What can I do to help with my older dog’s seizures? Should she be put down?
Original Question: My 17-year-old Border Collie had diarrhea and ate a lot of grass 3 days ago. I gave her rice and half a pill for her diarrhea and she was also not eating well. Yesterday she perked up, good stool, ate well and we had a good half-hour walk. Now last night about 2am she had a frightening seizure - legs hitting the wall, breathing terribly and hard, gasping for her breath. This went on for over 15 minutes and she struggled to get up after many attempts. I let her out on the grass and she walked along in circles. Now 4 hours later she is back to normal, eyes clear and ate a biscuit. I know she is old and nearing the end but I'm wondering from you if there if there is anything I can do. I know, as my vet states, she had a good life and believe I should be preparing to put her down! Is it time? Thanks so much - Rod
Thanks for your question, it really touches on some important points. Many pet owners have a fear of holding on “too long” to an older pet. I really try to encourage people to put the age of their pet aside, and focus on their quality of life and any disease conditions that they are dealing with. I always say that old age is not a disease, and that an older pet can be just as happy and healthy as a younger one. Some may disagree, but I really believe focusing on quality of life is the key in these situations.
Regarding your dog, the signs you described certainly do sound like a seizure. It is fairly common for us to see older dogs with acute/sudden onset of seizures. They may start off as focal twitches that may not be noticed, or they can affect the entire body as you described. Traditionally in veterinary medicine, an older dog with sudden onset of seizures (barring evidence of infectious or traumatic causes) is assumed to be suffering from a brain tumour, and is therefore, considered not treatable or minimally treatable.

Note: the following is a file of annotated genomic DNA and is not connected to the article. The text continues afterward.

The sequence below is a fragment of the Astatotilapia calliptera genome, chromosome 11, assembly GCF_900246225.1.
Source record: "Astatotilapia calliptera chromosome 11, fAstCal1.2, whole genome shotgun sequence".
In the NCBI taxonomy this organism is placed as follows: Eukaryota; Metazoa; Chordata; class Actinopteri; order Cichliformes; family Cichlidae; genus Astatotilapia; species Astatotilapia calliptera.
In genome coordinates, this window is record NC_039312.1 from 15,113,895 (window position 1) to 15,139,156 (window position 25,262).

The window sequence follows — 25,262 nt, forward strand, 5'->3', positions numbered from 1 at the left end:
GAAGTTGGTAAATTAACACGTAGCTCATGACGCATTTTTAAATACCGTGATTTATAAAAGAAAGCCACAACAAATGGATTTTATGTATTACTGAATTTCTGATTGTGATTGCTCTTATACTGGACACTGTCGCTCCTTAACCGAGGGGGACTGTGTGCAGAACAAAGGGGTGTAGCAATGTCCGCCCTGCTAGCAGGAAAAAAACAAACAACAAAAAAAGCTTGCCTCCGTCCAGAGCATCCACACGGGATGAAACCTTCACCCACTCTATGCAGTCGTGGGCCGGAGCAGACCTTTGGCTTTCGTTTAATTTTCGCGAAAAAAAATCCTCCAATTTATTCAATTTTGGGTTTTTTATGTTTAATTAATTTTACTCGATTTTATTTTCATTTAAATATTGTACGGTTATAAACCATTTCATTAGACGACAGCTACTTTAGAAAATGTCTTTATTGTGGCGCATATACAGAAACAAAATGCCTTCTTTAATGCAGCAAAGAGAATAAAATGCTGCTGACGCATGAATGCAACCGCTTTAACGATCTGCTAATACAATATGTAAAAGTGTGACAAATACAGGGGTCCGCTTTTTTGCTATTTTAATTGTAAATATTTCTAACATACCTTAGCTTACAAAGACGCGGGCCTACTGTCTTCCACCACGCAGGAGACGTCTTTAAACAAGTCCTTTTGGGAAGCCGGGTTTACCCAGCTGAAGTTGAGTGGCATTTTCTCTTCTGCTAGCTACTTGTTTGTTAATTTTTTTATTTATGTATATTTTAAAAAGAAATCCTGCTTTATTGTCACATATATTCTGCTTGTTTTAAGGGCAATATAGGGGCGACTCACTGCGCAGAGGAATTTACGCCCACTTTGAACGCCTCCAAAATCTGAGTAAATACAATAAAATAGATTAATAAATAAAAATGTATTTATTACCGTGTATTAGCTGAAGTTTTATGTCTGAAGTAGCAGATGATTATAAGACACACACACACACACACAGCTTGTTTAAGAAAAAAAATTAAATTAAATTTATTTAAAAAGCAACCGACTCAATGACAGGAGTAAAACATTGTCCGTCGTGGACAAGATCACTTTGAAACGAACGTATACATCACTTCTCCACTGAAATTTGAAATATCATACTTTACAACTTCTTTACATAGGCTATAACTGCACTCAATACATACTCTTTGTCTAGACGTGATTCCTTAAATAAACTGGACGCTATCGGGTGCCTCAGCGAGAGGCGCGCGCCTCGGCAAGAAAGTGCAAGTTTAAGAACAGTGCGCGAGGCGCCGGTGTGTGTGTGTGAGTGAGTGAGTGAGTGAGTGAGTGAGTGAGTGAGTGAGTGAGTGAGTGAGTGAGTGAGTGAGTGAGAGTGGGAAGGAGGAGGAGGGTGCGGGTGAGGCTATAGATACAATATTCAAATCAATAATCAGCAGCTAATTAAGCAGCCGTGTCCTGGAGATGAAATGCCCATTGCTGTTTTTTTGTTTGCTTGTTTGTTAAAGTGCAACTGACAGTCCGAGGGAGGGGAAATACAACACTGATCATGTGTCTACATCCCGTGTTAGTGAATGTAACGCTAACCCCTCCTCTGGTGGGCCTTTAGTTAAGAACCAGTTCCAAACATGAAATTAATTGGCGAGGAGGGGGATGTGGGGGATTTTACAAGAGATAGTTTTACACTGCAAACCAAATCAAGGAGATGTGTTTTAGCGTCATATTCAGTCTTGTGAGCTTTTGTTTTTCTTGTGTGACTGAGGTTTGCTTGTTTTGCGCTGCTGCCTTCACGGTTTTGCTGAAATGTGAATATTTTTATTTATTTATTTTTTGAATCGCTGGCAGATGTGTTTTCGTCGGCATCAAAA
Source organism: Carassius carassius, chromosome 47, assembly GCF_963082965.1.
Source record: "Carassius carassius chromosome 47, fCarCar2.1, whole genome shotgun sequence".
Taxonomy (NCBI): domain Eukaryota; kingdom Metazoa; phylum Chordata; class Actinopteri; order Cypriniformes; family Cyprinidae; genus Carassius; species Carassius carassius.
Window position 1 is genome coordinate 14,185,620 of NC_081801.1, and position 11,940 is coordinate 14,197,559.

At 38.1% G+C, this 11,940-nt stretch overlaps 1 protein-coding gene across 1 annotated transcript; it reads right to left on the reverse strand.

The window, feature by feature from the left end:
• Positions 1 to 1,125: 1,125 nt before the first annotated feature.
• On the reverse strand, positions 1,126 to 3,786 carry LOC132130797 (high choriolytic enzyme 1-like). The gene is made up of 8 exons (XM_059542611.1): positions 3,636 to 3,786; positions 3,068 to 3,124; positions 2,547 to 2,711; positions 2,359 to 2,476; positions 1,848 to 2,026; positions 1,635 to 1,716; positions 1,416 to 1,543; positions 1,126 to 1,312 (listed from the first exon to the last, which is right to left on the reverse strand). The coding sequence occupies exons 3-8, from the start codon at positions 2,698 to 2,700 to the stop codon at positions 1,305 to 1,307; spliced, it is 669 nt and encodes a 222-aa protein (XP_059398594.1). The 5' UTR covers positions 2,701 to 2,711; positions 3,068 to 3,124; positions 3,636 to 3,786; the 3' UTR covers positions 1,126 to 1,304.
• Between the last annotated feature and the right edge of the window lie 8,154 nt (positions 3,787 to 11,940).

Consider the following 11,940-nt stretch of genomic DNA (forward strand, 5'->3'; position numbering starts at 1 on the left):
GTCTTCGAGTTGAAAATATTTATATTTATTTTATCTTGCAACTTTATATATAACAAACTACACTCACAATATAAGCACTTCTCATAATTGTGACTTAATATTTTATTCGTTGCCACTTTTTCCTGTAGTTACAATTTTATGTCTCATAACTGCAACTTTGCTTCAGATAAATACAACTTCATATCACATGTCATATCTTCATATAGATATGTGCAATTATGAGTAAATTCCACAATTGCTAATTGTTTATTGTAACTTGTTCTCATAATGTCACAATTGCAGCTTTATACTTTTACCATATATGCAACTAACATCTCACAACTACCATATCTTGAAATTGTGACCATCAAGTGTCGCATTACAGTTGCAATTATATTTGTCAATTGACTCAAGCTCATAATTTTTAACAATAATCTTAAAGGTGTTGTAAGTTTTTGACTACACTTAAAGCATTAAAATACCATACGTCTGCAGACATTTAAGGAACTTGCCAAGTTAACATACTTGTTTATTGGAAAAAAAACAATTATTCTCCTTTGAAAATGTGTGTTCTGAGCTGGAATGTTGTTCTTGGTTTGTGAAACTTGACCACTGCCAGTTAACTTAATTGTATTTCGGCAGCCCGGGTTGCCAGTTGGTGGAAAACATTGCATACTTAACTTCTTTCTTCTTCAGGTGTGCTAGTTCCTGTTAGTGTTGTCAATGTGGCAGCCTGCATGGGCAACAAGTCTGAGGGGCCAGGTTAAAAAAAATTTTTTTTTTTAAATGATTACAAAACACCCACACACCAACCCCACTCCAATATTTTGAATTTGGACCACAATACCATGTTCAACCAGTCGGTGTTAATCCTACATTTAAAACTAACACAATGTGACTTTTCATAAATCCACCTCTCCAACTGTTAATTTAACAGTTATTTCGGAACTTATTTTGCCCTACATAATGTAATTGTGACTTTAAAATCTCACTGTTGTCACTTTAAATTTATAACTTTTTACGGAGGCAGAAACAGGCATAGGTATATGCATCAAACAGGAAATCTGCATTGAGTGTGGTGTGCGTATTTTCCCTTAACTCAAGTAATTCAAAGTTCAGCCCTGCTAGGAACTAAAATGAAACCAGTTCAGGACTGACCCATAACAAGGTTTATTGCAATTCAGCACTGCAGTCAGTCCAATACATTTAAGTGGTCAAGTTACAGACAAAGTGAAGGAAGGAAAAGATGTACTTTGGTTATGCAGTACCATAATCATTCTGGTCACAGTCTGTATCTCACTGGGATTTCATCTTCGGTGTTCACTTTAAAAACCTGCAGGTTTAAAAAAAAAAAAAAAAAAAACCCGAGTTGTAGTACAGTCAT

In recent years, veterinary neurologists are discovering that many of these dogs do not actually have any identifiable tumour in the brain on advanced imaging studies (MRI usually). This is important because it means many of these dogs are not “incurable” as would have been previously assumed. In my experience, many geriatric dogs with new seizure activity can be treated successfully for months (and sometimes years!) with appropriate diet, anti-convulsants (seizure medication) and environmental modification. This is a problem my own family’s dog has experienced.
I want to emphasize the importance of a thorough diagnostic work-up before initiating any treatment. Your veterinarian will be able to perform a series tests to look into the diarrhea and seizure activity. This may include a neurological exam and bloodwork to start. He or she may even suggest referral to a veterinary neurologist, who can perform advanced imaging studies of the nervous system. I cannot promise your dog’s situation will be treatable, but I encourage you to consider investigating things further. You may be pleasantly surprised with what can be done for your pet to allow her to maintain a good quality of life, despite her advanced age. I encourage you to chat further with your veterinarian about your personal preferences, situation and expectations. I hope this was helpful for you and your lovely (older) lady.
Dr. Kim Hester
Disclaimer: healthcareforpets.com and its team of veterinarians and clinicians do not endorse any products, services, or recommended advice. All advice presented by our veterinarians, clinicians, tools, resources, etc is not meant to replace a regular physical exam and consultation with your primary veterinarian or other clinicians. We always encourage you to seek medical advice from your regular veterinarian.
- Do you recommend a stool test for my dog who is on a raw food diet?
- Answered by: Dennis Chmiel, DVM, MBA
- Nov 25, 2020
- Do small or large breed dogs have more problems with their teeth?
- Answered by: Jeanne Perrone, MS, CVT, VTS (Dentistry)
- Sep 5, 2020
- How do dogs contract leptospirosis and how can it be prevented?
- Answered by: Dr. Alex Avery, BVSc
- Jun 21, 2019